It is perhaps an astronomy nerd’s greatest dream – telescopes viewing space from space itself. These scopes are launched from the surface and orbit the Earth as satellites. Up there, their sight is unobstructed by any atmospheric disturbance, meaning pollution, weather and normal air turbulence, and they can therefore observe points in the sky in great detail. Getting above the atmosphere has another advantage, too: many wavelengths of radiation are simply blocked by the earth’s ionosphere, ozone layer and air, meaning the only way to “see” some kinds of non-visible light is from the vacuum of space.
What makes things even more exciting is that NASA and other organizations don’t spend millions on sending a cheap scope you can buy at any supermarket into the sky. Space telescopes are constructed with the most advanced mirror and imaging technology available.
Perhaps the king of these scopes is the Hubble. Loads of fanfare accompanied the launching of this scope and it has actually caused a minor revolution in the astronomy world. Since 1990 when the scope was placed into orbit by the space shuttle Discovery, the Hubble has produced a cornucopia of images that have been published around the world, such as its beautiful close up of the Eagle Nebula:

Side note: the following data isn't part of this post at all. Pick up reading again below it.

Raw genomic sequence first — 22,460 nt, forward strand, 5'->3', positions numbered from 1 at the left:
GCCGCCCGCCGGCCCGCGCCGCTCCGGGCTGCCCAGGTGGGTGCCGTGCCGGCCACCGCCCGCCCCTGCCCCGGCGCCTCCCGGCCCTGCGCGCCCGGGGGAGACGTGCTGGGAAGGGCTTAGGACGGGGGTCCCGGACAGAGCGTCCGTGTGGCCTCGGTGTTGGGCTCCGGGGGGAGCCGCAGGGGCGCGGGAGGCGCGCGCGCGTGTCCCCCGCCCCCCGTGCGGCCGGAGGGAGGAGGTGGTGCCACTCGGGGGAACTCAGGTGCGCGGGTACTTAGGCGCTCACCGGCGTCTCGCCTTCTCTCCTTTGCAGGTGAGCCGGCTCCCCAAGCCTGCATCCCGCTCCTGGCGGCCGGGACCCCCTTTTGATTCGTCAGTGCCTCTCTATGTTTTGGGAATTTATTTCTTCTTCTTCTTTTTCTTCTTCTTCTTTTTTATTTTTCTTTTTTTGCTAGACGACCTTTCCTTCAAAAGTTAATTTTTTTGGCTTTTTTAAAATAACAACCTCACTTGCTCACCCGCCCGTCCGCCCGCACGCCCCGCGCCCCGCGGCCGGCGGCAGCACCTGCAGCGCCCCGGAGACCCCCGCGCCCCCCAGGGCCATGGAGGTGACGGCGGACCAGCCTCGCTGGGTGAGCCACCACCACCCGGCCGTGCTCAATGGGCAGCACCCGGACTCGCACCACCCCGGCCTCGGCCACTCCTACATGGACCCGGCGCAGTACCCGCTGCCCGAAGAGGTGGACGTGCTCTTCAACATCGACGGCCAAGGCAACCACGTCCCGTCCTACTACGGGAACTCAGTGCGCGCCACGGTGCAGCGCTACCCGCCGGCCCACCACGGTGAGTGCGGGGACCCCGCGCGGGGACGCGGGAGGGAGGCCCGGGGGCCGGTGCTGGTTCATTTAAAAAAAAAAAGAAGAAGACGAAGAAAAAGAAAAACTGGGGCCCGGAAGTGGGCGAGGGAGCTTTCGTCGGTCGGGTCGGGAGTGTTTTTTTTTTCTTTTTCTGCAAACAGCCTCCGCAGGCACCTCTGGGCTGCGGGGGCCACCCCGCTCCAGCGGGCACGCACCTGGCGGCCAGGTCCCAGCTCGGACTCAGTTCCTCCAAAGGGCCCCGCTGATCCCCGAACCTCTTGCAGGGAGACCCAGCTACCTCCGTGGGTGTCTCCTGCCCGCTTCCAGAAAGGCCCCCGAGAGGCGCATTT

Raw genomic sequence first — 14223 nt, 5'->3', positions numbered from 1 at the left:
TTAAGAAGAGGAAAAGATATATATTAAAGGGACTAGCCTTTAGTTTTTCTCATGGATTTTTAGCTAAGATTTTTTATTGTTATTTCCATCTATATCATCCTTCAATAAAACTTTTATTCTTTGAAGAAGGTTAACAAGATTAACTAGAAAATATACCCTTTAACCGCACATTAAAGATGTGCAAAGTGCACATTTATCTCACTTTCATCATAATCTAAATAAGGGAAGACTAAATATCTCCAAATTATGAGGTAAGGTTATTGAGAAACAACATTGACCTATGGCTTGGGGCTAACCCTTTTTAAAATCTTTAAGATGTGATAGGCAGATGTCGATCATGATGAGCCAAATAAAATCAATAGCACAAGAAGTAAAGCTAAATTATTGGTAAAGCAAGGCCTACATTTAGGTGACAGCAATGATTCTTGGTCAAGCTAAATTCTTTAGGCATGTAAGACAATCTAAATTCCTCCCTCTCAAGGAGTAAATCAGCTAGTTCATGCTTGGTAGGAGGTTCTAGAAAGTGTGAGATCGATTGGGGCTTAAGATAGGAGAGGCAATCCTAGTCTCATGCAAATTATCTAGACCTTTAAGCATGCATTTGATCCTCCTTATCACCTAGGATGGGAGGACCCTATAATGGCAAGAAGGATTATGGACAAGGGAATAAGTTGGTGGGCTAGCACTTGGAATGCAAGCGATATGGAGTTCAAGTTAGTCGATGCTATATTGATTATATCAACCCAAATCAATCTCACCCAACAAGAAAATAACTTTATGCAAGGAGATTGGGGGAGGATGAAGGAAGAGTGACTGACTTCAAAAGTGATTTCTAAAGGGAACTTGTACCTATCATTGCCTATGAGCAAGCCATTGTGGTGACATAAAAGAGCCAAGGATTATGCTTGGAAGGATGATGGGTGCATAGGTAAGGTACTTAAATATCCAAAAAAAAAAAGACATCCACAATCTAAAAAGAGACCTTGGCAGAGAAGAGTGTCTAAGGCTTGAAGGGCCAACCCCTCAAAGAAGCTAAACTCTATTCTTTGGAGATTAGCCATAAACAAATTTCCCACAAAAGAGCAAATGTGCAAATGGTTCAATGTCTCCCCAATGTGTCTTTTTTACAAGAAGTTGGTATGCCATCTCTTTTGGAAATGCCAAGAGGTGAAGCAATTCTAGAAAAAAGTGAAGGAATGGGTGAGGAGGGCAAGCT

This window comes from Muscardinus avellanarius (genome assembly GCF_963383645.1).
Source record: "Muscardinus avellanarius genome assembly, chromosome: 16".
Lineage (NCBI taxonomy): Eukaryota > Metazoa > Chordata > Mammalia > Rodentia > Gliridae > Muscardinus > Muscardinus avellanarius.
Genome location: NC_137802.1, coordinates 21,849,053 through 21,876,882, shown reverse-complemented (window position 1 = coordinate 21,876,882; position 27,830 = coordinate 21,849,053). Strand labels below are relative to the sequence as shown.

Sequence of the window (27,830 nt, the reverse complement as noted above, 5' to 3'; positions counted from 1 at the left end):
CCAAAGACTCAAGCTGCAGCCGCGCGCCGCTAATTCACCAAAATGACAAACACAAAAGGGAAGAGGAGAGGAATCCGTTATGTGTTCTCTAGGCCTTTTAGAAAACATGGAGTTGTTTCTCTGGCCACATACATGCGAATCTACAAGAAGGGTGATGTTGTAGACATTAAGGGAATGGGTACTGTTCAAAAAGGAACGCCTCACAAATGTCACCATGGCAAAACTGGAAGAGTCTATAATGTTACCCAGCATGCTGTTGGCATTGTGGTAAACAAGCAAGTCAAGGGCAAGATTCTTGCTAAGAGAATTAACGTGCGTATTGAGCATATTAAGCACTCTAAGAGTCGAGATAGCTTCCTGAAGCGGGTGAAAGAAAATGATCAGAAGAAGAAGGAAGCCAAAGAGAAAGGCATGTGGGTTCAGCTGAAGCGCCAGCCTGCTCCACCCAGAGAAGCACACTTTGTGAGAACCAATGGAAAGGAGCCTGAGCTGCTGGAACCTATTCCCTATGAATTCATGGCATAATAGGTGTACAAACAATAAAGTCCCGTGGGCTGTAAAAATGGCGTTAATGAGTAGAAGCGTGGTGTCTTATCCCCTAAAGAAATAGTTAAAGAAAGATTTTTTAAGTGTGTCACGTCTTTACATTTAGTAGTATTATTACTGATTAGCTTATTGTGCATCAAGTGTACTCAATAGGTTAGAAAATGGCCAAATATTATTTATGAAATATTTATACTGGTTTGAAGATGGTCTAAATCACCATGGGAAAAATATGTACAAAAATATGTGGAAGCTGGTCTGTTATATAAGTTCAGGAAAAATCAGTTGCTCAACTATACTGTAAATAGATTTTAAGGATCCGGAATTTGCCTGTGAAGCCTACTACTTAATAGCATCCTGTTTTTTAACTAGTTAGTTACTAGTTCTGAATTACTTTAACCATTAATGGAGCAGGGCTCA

This didn’t occur without a setback or two – within weeks of it going online, a tiny flaw was discovered in its mirror, which led to another shuttle being dispatched to give the scope a set of “glasses” to correct its vision.
The Hubble has allowed scientists to peer farther into the galaxy than ever before. Its images of really deep-space objects have shown us galaxies billions of light years away, which has helped answer questions about the formation and the overall composition in the universe.
While this is very impressive, space telescopes remain controversial. They are very, very expensive to build and maintain and new ground-based technologies are making these telescope less competitive. Saying that the money should rather be spent at home is short-sighted, though. Sometimes, the only way to get the benefits of science is to actually invest in it, and technologies ranging from cellphones to MRI machines would never have been invented if it weren’t for discoveries made by astronomers.
Mysterious and difficult to detect, dark matter is one of the scientific puzzles space telescopes may help to solve.
Many amateur telescopes are of the refractor type and not intended to work in vacuum; learn more about them here.